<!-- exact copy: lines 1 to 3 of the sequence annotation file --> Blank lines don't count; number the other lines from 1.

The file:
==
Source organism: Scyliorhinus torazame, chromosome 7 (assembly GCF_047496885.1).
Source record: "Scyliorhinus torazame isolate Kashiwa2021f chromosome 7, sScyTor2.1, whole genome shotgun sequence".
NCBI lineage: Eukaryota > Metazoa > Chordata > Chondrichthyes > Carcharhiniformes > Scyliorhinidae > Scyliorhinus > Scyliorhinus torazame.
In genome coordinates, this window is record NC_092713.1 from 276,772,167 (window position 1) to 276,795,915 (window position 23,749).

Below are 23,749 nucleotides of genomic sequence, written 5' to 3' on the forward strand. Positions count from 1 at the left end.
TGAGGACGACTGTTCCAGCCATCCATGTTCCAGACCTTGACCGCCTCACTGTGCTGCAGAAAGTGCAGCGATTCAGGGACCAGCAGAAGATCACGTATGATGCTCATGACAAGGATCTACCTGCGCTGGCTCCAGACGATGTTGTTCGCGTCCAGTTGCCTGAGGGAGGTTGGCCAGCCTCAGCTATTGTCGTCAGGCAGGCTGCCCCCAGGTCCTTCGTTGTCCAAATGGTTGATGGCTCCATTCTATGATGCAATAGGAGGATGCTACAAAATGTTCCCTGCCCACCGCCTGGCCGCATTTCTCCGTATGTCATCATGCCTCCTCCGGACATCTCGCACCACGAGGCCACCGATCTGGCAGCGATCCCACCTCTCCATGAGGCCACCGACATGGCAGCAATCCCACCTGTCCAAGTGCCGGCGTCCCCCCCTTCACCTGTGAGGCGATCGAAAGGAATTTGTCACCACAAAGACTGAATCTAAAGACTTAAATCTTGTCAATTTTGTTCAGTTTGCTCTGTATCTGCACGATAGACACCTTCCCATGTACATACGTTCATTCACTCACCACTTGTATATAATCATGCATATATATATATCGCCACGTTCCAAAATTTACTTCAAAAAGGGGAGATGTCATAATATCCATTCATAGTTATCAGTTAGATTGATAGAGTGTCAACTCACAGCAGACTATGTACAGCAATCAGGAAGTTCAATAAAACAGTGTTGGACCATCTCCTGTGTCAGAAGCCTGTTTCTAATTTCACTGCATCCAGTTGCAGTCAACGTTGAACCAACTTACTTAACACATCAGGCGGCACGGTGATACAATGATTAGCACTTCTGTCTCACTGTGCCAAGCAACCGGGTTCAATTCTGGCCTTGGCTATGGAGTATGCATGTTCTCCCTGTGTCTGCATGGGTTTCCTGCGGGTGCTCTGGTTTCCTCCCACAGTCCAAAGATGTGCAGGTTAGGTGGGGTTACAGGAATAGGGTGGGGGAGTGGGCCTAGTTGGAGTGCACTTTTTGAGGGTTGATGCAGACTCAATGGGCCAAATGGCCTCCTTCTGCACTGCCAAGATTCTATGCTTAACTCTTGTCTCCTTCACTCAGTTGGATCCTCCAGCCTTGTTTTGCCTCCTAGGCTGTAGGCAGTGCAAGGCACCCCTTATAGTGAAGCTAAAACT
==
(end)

Source organism: Scyliorhinus torazame, chromosome 7 (assembly GCF_047496885.1).
Source record: "Scyliorhinus torazame isolate Kashiwa2021f chromosome 7, sScyTor2.1, whole genome shotgun sequence".
NCBI lineage: Eukaryota > Metazoa > Chordata > Chondrichthyes > Carcharhiniformes > Scyliorhinidae > Scyliorhinus > Scyliorhinus torazame.